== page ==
• Beta-blockers:

Metoprolol and atenolol are medications called beta-blockers that are commonly used to treat high blood pressure and are sometimes used to prevent migraines.  Beta blockers can cause weight gain.

2) Sleep Apnea

Sleep apnea is actually a quite common disorder and the most common form of sleep apnea is called obstructive sleep apnea (OSA). OSA is very common in people who have excess weight, and the heavier a person is...the higher the risk. 

OSA is abnormal breathing during sleep, which causes repeated awakening and interrupts sound sleep. OSA occurs when the soft tissue that surrounds the airway relaxes as a person falls asleep. When the soft tissue relaxes, this can block air from flowing. People stop breathing for a few seconds or longer. The brain senses that there is not enough oxygen, and the person wakes up, takes a gasp of air, and falls right back to sleep. Most people do not even realize they have woken up. This cycle of air flow blockage, and then gasping awake, and falling back asleep can happen hundreds of times a night. When someone is waking up over and over again, sleep is shallow and not restorative. 

Lack of restorative sleep impacts two hormones called ghrelin and leptin that affect your metabolism.  When sleep apnea remains untreated, it is very difficult to lose weight. Once sleep apnea is diagnosed and treated, however, then the ghrelin and leptin levels return to normal and it becomes easier to lose weight.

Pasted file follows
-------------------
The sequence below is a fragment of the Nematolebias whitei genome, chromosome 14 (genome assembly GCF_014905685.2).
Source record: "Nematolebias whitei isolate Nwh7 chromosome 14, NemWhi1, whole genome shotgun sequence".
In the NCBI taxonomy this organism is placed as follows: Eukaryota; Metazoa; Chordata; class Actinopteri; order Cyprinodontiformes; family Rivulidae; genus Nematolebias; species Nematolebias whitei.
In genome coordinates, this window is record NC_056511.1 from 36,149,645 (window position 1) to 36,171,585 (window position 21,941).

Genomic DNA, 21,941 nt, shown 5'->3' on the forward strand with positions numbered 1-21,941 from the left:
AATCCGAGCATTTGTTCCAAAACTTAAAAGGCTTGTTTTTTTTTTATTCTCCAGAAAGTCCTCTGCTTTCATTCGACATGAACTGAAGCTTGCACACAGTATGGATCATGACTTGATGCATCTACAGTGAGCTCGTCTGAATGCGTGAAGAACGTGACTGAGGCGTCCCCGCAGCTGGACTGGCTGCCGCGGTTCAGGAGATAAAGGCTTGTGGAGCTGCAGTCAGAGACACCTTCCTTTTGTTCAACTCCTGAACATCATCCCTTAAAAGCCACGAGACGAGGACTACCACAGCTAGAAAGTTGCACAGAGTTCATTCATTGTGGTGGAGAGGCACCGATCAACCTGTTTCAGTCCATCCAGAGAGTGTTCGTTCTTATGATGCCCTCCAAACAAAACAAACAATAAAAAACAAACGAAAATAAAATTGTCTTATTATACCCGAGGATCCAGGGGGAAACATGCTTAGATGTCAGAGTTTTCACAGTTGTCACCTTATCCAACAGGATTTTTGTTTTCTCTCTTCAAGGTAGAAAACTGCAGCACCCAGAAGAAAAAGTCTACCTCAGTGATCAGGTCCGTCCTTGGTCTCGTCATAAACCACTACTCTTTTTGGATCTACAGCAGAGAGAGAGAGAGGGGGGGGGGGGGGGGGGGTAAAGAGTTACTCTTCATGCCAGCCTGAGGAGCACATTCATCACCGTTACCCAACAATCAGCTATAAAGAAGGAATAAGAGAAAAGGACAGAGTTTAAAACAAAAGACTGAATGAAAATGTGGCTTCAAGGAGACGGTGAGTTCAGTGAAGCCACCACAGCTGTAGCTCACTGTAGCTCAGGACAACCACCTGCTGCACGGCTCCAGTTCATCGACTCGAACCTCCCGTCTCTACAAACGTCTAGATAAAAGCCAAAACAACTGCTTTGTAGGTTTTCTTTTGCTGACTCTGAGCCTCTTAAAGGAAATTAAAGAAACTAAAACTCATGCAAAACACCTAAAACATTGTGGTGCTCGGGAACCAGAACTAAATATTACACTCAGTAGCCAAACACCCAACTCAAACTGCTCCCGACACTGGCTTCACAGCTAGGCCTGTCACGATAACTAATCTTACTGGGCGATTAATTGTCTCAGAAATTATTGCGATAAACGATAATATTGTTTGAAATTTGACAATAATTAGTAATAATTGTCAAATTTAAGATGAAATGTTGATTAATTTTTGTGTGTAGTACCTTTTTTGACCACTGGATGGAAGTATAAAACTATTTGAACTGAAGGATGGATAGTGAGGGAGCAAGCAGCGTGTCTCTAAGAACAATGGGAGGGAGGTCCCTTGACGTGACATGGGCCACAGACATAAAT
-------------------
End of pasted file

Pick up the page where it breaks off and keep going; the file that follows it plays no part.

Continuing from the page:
3) An Eating Disorder (Binge Eating Disorder Or Night Eating Syndrome)

Anorexia nervosa and bulimia nervosa are probably the eating disorders that most people have heard about; however, these are not actually the most common eating disorders. The two most common eating disorders are binge eating disorder (BED) and night eating syndrome (NES); both are associated with obesity.

BED is characterized by eating large amounts of food in a short period of time (two hours) associated with feeling out of control. People with BED feel uncomfortably full and disgusted after binging. BED is different than just overeating; when people overeat, they generally feel relaxed or positive, and they are eating with others who are also overeating. In BED, people binge secretively and alone and usually experience negative emotions.